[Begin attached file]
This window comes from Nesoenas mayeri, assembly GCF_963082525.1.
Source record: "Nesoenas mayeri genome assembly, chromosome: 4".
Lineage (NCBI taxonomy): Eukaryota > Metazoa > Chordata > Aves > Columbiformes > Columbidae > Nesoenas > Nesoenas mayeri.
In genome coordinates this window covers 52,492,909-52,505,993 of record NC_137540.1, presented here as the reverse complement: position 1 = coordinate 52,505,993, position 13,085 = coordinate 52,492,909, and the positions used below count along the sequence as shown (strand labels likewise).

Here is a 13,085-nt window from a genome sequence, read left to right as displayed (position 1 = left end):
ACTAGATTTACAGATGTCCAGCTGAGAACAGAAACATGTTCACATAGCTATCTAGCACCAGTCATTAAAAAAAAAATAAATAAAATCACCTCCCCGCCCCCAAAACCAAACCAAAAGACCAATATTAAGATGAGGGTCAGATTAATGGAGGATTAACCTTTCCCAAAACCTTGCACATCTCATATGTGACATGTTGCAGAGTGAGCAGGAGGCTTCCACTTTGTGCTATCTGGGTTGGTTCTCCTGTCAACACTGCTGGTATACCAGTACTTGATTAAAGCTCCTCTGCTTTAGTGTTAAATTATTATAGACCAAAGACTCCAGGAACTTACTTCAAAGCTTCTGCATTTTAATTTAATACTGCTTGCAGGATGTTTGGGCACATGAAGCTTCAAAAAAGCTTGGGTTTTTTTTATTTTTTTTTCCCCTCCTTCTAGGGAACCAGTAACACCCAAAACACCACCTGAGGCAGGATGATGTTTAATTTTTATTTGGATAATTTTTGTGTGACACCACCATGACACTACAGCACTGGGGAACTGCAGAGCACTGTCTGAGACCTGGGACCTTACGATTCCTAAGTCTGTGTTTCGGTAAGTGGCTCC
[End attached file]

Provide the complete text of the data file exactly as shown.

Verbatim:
This window comes from Nesoenas mayeri, assembly GCF_963082525.1.
Source record: "Nesoenas mayeri genome assembly, chromosome: 4".
Lineage (NCBI taxonomy): Eukaryota > Metazoa > Chordata > Aves > Columbiformes > Columbidae > Nesoenas > Nesoenas mayeri.
In genome coordinates this window covers 52,492,909-52,505,993 of record NC_137540.1, presented here as the reverse complement: position 1 = coordinate 52,505,993, position 13,085 = coordinate 52,492,909, and the positions used below count along the sequence as shown (strand labels likewise).

Here is a 13,085-nt window from a genome sequence, read left to right as displayed (position 1 = left end):
ACTAGATTTACAGATGTCCAGCTGAGAACAGAAACATGTTCACATAGCTATCTAGCACCAGTCATTAAAAAAAAAATAAATAAAATCACCTCCCCGCCCCCAAAACCAAACCAAAAGACCAATATTAAGATGAGGGTCAGATTAATGGAGGATTAACCTTTCCCAAAACCTTGCACATCTCATATGTGACATGTTGCAGAGTGAGCAGGAGGCTTCCACTTTGTGCTATCTGGGTTGGTTCTCCTGTCAACACTGCTGGTATACCAGTACTTGATTAAAGCTCCTCTGCTTTAGTGTTAAATTATTATAGACCAAAGACTCCAGGAACTTACTTCAAAGCTTCTGCATTTTAATTTAATACTGCTTGCAGGATGTTTGGGCACATGAAGCTTCAAAAAAGCTTGGGTTTTTTTTATTTTTTTTTCCCCTCCTTCTAGGGAACCAGTAACACCCAAAACACCACCTGAGGCAGGATGATGTTTAATTTTTATTTGGATAATTTTTGTGTGACACCACCATGACACTACAGCACTGGGGAACTGCAGAGCACTGTCTGAGACCTGGGACCTTACGATTCCTAAGTCTGTGTTTCGGTAAGTGGCTCC